If you ever thought that a repressive dictatorial regime in the middle of Europe could remain safely contained within its borders and never spill over into your own backyard, think again because you were bloody wrong. 
That’s a lesson some of us had to learn the hard way last week after the Belarusian dictator hijacked a Ryanair plane filled with mostly EU citizens — many of whom were Lithuanian. Although Lithuania – along with the rest of the Baltics and Poland – is known to be the most proactive inside the EU to call for tough sectoral sanctions on Belarus, most citizens could have never imagined that the closed-off repressive regime next door would ever affect their daily lives. 
For a long time they regarded Lukashenko as a dictator, but one who could keep the country under control and away from Russia. Such views began to change after last year’s unprecedented protests and crackdown. But now, the hijacking of a civil plane, registered in Poland, belonging to an Irish company on its flight from one EU capital – Athens – to another – Vilnius, is testament to the fact that Lukashenko’s regime could bubble over into the West. 
After all, the degrading dictatorships of the “Wild East’‘ are not as far away as some Western Europeans may think. And conducting business-as-usual relations with Minsk and Moscow only brings them closer. The most vital question remains: will Western European governments finally follow-through with the proposals of the Baltic States, Poland and the Belarusian opposition in severely sanctioning Lukashenko and holding him accountable for his crimes? 
It’s time for European policies and actions of real confrontation that will pressure and isolate these dictatorships, help people fight them, and disable them from repressing their own citizens and assaulting us.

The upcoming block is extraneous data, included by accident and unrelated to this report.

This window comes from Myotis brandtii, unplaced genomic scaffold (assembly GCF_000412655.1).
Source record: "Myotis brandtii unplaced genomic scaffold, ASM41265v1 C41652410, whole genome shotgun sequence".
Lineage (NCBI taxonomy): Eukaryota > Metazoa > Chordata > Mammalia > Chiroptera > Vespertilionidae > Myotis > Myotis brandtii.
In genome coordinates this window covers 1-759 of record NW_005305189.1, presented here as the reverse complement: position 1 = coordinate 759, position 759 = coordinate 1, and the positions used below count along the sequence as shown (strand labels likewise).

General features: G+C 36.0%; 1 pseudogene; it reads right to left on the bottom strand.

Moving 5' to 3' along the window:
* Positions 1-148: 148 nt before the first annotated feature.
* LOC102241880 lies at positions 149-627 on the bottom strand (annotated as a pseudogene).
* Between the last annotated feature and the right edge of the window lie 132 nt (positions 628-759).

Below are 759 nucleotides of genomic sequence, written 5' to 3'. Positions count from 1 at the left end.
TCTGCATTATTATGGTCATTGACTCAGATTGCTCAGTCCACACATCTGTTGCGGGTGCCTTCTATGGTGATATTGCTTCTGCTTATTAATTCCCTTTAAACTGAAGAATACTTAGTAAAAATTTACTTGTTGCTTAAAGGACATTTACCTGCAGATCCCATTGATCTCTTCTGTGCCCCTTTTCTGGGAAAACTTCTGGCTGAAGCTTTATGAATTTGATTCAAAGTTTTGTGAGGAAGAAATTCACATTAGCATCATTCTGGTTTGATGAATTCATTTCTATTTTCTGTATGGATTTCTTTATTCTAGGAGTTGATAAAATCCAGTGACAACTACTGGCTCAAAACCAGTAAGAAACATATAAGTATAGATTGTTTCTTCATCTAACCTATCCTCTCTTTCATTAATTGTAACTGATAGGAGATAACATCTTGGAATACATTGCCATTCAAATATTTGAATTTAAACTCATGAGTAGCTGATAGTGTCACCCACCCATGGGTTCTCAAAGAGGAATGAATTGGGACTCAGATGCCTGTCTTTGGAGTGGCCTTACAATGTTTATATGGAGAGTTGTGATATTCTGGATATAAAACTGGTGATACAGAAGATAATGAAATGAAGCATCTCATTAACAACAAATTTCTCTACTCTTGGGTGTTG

If we don’t face this current challenge seriously now, or if our attempts end up half-hearted or short-lived  once again – there will be new challenges and attacks on all of us; even more violent, impudent and dangerous than before.
Vytautas Bruveris is the political commentator of Lithuanian newspaper “Lietuvos rytas” and the online news portals delfi.lt and lrytas.lt. As a graduated historian, he knows that history tends to repeat itself in unpleasant ways if we haven’t properly learned from our mistakes the first time.
Vytautas Bruveris is the political commentator of Lithuanian newspaper “Lietuvos rytas” and the online news portals delfi.lt and lrytas.lt. As a graduated historian, he knows that history tends to repeat itself in unpleasant ways if we haven’t properly learned from our mistakes the first time.
🇺🇦 Burning the last bridge to Russia?
Bridge over the Volga. Photo: Miroslav Fedurco, flickr.com, (CC BY-NC 2.0).
Bridge over the Volga. Photo: Miroslav Fedurco, flickr.com, (CC BY-NC 2.0).
Ever since Russia annexed Crimea in 2014 and has been supporting pro-Russian separatists in Donbas, Belarus has been playing the role of a “false friend” to  Ukraine. Although it was clear to Kyiv from the beginning that Moscow’s influence on Lukashenko is enormous, the government agreed to choose Minsk as the international negotiations site to settle the war in the country’s East. 
Why? Ukraine was still in need of an informal bridge to Russia, politically – but also economically.
“When it came to trade issues, it was more convenient for Ukraine to regulate them  via Belarus,” Petro Oleshshuk, a political scientist at Kyiv’s Shevchenko University, told Weekly Focus. After partial bans on direct oil and electricity supplies from Russia and the abolition of direct flights between Kyiv and Moscow, Belarus became the crucial transit point between the two war parties.
Now the situation is rapidly changing. Two days after the Ryanair incident, President Volodymyr Zelensky announced an immediate flight ban and prohibited the import of electricity from Belarus (and Russia) until October. At the same time, the calls to relocate the Donbas negotiations from Minsk are becoming louder and stronger.
The recent Protasevich case seems to have become a tipping point for Ukraine on Belarus. Official contact between the two countries has been continuously shut down since the beginning of the protests in August 2020. Kyiv has not recognized the results of the Belarusian presidential elections and has joined parts of the EU sanctions.
“It was only a matter of time before the relationship broke up completely,” Oleshshuk emphasized. “With regard to its own security interests, Ukraine simply has to see Belarus as an informal part of Russia.” As Belarus becomes more and more isolated internationally, and further caught up in its deep dependency on Russia, many observers assume that Lukashenko will have  no other choice than to turn to Moscow even more.